Almost two weeks after the fact, can anything be said about the bombings in Boston that hasn’t been said before?
Actually, yes. Just ask Cookeville’s Tracy Epps, who was participating on April 15 in her second Boston Marathon. Tracy is a really, really good runner. But she’s much more than that. She’s a really, really good friend to lots and lots of people.
Including, I’m humbled to say, me.
In trying to figure out which way to go with a column on a subject as painful as this one, I talked at length with Tracy. I started with an easy question: How and when did she realize that something horrible had happened?
Tracy and fellow Cookeville runner Kim Hall finished the race about twenty minutes before the first bomb exploded. “All you want when those 26 miles are done is for someone to hang a medal around your neck and then to go find your family and collapse,” Tracy told me. “But you’re not really finished after you cross the finish line. The race officials shuffle you from one station to the
next. First, water. Then Gatorade. Then a warming blanket. Then food. Finally,
the medal. Kim and I were heading, at last, to the family meeting area when we heard a loud crack. The ground didn’t rumble and we were too far away to hear screams or to see that anyone was hurt. But we saw smoke. Then we heard the second explosion. Somehow we knew it wasn’t fireworks or a celebratory cannon or anything like that. We just looked at each other and shook our heads and said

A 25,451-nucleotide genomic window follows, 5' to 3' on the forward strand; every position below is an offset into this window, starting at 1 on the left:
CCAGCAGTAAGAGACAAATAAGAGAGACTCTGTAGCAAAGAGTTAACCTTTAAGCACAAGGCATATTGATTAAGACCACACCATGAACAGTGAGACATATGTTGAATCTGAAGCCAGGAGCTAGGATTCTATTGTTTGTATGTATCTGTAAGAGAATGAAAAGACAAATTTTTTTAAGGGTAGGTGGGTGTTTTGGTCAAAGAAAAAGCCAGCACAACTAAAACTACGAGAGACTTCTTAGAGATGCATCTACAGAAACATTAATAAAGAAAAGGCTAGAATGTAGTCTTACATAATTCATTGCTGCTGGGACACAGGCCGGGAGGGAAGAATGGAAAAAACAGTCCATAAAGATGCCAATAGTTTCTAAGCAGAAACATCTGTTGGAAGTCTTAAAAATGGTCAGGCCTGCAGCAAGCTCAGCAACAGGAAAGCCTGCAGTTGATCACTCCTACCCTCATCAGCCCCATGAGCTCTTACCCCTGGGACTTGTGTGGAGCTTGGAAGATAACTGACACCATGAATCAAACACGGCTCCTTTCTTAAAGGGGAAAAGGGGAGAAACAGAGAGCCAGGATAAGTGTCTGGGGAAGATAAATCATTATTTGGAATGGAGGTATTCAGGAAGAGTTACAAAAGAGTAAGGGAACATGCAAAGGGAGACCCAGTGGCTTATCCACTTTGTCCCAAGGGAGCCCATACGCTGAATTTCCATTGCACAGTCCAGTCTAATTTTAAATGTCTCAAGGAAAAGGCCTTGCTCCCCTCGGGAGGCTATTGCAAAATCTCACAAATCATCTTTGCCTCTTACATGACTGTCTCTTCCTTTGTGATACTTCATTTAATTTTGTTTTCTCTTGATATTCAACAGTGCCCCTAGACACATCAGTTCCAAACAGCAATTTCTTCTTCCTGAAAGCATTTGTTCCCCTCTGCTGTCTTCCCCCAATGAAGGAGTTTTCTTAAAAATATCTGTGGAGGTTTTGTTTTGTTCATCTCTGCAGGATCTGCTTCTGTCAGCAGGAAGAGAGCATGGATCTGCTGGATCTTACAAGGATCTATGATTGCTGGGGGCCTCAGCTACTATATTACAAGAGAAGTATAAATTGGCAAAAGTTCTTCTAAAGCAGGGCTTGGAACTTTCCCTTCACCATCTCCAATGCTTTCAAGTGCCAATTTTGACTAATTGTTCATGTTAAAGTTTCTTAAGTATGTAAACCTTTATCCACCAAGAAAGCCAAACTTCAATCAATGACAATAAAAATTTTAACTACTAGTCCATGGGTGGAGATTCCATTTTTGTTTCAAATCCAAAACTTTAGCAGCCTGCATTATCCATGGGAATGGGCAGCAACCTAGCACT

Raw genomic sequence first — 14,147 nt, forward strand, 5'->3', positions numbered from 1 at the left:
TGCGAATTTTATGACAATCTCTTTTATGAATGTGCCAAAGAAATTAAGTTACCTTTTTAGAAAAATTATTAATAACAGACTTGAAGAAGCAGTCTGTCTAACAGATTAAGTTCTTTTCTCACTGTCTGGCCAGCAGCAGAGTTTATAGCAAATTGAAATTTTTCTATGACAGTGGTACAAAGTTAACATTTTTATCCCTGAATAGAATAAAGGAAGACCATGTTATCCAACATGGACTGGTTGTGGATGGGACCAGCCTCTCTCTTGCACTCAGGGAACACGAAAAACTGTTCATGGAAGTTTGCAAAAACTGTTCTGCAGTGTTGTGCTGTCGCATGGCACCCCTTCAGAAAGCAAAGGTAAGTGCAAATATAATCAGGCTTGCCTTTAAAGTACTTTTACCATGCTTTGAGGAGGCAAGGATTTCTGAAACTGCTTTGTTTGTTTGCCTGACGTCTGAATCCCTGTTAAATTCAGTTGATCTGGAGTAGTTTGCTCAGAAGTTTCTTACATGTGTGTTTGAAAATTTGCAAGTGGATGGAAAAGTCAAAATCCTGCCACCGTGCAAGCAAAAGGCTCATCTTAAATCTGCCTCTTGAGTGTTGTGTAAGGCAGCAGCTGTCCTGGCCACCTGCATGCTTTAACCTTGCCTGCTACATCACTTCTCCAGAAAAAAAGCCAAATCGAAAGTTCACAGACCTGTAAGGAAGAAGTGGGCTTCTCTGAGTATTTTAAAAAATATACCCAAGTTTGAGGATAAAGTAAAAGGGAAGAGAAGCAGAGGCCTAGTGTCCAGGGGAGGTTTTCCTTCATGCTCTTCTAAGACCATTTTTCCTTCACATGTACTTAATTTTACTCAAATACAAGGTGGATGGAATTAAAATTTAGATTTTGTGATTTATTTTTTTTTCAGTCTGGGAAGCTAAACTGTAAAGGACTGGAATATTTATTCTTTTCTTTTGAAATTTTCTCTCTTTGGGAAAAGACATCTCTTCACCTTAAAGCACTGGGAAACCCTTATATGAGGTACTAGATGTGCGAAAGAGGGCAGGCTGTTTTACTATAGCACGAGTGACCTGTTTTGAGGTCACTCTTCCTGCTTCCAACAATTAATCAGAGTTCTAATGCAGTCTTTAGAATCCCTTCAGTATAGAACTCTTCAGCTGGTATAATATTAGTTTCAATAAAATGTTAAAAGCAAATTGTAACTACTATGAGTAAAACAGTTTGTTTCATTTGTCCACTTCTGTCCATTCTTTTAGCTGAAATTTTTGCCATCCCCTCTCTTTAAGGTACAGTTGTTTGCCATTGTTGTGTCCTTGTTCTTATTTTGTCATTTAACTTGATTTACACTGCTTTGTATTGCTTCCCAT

‘Oh, no. This is bad.’ ”
In the midst of the confusion, while scanning the crowd trying to find their husbands, Tracy and Kim noticed two young men in baseball caps frantically beating on car windows and begging for a ride. “Most of the crowd was quiet, like we were in a collective state of shock,” Tracy told me. “But these guys stood out because they were acting so angry and so desperate to get out of there.” When photos of the suspects were released a couple of days after the bombing, Tracy and Kim couldn’t help but wonder if those were the very same young men they had seen.
As I write this column, the older of those suspects is dead. His 19-year-old brother, still hospitalized, has been charged with using a weapon of mass destruction and malicious destruction of property resulting in death.
Now comes the time to try to make sense of the senseless.
“For me, the bombing in Boston was almost as surreal as 9-11,” Tracy said. “Probably because I was right there. It made me feel sad. Angry. As a runner, I still feel personally violated. When people ask me why I run, I tell them I do it for
freedom. Freedom from boredom. Stress. Inertia. Anonymity. I run for peace. I
run for health and strength. I run for community. I run to praise my Creator who designed the human body to move. That someone would attack something as
pure as running and as iconic as the Boston Marathon is hard to understand.”
Tracy is a person of strong faith. Where, I asked her, was God on that dark Monday and the days that followed?
“He was with all the people who rushed to help,” she told me. “He is with everyone around the world who works to break the cycle of anger and misunderstanding that leads to horrible acts like this one. He is with believers of all faiths who pray for peace.”
I had one last question for Tracy. After the events of the past several days, has she considered giving up racing?
Absolutely not. “My husband Larry and I ran our first marathon together in 1998. He now has 38 marathons under his belt. I have six. We refuse to let this tragedy break us. Yes, it has created scars. But it has also inspired us and countless others to affirm the spirit of Boston by running stronger than ever.”
(April 28, 2013)